Gum disease or also known as "periodontal disease" is a serious bacterial infection that damages the attachment fibers and the supporting bone that holds the teeth in the mouth. Periodontal disease (the word "periodontal" as a mater of fact means "around the tooth") if left untreated can lead to tooth loss or can lead to heart problems like artery blockage or stroke. Periodontal disease has many forms. Listed below are the types of gum diseases:
Gingivitis is the type of gum disease that is on its early stage. Gingivitis is frequently caused by poor oral hygiene which will eventually lead to the build up of plaque and tartar. Gingivitis, if diagnosed early, can be treated and reversed. Red, swollen and puffy gums are indications of gingivitis. A lot of factors contribute to this type of gum disease. Diabetes, smoking, aging, genetic predisposition, stress, poor nutrition, hormonal fluctuations and certain medications are just a few of the factors. If gingivitis is left untreated it will lead to other types of gum disease that is on the advanced stage.
Aggressive periodontitis is one of the types of gum disease that experience painless gingival infection and damage of the bone around the teeth. Others tend to consider the painless bleeding of the gums after cleaning the teeth as insignificant. This is considered one of the indications of this type of gum disease.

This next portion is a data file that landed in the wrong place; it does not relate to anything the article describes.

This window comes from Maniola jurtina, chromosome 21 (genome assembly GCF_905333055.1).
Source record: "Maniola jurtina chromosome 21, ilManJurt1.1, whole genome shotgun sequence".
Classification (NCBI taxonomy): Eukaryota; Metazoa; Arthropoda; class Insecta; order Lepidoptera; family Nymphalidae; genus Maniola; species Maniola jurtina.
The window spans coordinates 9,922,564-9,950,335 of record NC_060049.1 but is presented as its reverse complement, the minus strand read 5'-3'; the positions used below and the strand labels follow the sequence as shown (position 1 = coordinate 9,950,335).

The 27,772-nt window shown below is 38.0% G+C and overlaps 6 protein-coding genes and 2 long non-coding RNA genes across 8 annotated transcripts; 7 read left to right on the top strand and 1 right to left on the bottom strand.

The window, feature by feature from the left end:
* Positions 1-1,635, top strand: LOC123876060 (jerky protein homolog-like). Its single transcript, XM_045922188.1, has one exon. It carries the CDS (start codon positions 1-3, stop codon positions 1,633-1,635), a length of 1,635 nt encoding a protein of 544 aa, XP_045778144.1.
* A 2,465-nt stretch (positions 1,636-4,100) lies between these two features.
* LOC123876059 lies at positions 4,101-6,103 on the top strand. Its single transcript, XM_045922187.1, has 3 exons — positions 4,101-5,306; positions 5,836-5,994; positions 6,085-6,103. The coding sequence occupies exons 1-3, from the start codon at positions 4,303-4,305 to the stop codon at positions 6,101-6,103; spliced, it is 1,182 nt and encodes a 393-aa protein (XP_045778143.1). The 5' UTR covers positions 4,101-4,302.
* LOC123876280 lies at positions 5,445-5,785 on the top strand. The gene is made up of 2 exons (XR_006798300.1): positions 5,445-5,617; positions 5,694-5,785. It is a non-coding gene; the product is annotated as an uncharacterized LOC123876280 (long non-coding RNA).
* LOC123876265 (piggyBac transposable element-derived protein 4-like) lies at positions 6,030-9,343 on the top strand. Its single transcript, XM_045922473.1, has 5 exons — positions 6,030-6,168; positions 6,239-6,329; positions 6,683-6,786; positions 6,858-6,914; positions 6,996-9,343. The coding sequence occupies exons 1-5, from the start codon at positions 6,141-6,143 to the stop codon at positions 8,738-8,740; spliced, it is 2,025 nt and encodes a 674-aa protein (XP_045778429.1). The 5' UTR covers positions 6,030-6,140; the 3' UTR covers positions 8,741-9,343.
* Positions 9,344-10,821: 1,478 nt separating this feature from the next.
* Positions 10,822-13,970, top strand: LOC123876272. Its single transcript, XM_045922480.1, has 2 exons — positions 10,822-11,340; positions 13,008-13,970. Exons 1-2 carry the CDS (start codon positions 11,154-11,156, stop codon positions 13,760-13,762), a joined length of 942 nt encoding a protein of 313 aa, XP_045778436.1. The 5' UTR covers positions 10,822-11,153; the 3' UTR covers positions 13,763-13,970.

Chronic periodontitis is one of the types of gum disease that results in the inflammation within the attachment fibers and supporting bone damage. It is characterized by pocket formation or recession of the gums. Chronic periodontitis is the most common types of gum disease. This type of gum disease is common among adults but it can also occur at any age. The progress of the attachment loss of this type of gum disease is commonly slow but episodes of swift progress may tend to come about.
Periodontitis as a Manifestation of Systemic Disease
This is one of the types of gum disease that frequently occurs to individuals at young age. Periodontitis as a manifestation of systemic disease is frequently associated with other type of systemic diseases like diabetes.
Necrotizing Periodontal Diseases
Necrotizing periodontal disease is an infection that is distinguished by necrosis of gum tissues, periodontal ligament and the alveolar bone. These injuries are frequently detected in individuals with systemic conditions as well as, but not limited to HIV infections, malnutrition and immunosuppressions.
Despite the fact that some gum diseases can be very serious, it can be prevented by regular check ups. Regular dental check ups is one of the essential factor in the early detection of gum diseases and other serious dental problems that can be fatal.
Source by Milos Pesic